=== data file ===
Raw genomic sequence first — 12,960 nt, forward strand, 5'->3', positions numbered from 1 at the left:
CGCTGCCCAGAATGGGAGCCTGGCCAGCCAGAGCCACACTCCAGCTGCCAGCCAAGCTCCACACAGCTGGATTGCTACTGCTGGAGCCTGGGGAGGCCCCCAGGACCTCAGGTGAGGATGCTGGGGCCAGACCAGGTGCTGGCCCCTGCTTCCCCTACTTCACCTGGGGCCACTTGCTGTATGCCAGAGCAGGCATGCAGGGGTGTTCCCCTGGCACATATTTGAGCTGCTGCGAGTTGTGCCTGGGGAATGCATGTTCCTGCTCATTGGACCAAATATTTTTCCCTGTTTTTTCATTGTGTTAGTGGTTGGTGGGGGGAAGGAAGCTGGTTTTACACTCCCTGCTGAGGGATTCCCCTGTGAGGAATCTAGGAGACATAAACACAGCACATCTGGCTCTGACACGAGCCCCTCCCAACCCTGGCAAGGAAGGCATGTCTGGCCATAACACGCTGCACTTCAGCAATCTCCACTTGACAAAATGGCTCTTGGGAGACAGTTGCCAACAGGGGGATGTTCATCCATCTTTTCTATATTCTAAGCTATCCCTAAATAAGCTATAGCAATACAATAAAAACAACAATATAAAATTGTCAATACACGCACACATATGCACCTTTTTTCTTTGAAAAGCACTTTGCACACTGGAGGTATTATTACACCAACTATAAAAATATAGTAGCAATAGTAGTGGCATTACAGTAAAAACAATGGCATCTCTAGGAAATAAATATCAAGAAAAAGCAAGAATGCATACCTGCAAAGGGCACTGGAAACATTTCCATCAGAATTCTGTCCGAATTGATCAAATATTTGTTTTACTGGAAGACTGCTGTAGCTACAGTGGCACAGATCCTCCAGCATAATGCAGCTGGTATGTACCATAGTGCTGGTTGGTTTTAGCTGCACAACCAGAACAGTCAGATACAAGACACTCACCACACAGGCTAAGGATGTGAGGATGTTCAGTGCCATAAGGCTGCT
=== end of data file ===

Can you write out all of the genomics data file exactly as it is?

Raw genomic sequence first — 12,960 nt, forward strand, 5'->3', positions numbered from 1 at the left:
CGCTGCCCAGAATGGGAGCCTGGCCAGCCAGAGCCACACTCCAGCTGCCAGCCAAGCTCCACACAGCTGGATTGCTACTGCTGGAGCCTGGGGAGGCCCCCAGGACCTCAGGTGAGGATGCTGGGGCCAGACCAGGTGCTGGCCCCTGCTTCCCCTACTTCACCTGGGGCCACTTGCTGTATGCCAGAGCAGGCATGCAGGGGTGTTCCCCTGGCACATATTTGAGCTGCTGCGAGTTGTGCCTGGGGAATGCATGTTCCTGCTCATTGGACCAAATATTTTTCCCTGTTTTTTCATTGTGTTAGTGGTTGGTGGGGGGAAGGAAGCTGGTTTTACACTCCCTGCTGAGGGATTCCCCTGTGAGGAATCTAGGAGACATAAACACAGCACATCTGGCTCTGACACGAGCCCCTCCCAACCCTGGCAAGGAAGGCATGTCTGGCCATAACACGCTGCACTTCAGCAATCTCCACTTGACAAAATGGCTCTTGGGAGACAGTTGCCAACAGGGGGATGTTCATCCATCTTTTCTATATTCTAAGCTATCCCTAAATAAGCTATAGCAATACAATAAAAACAACAATATAAAATTGTCAATACACGCACACATATGCACCTTTTTTCTTTGAAAAGCACTTTGCACACTGGAGGTATTATTACACCAACTATAAAAATATAGTAGCAATAGTAGTGGCATTACAGTAAAAACAATGGCATCTCTAGGAAATAAATATCAAGAAAAAGCAAGAATGCATACCTGCAAAGGGCACTGGAAACATTTCCATCAGAATTCTGTCCGAATTGATCAAATATTTGTTTTACTGGAAGACTGCTGTAGCTACAGTGGCACAGATCCTCCAGCATAATGCAGCTGGTATGTACCATAGTGCTGGTTGGTTTTAGCTGCACAACCAGAACAGTCAGATACAAGACACTCACCACACAGGCTAAGGATGTGAGGATGTTCAGTGCCATAAGGCTGCT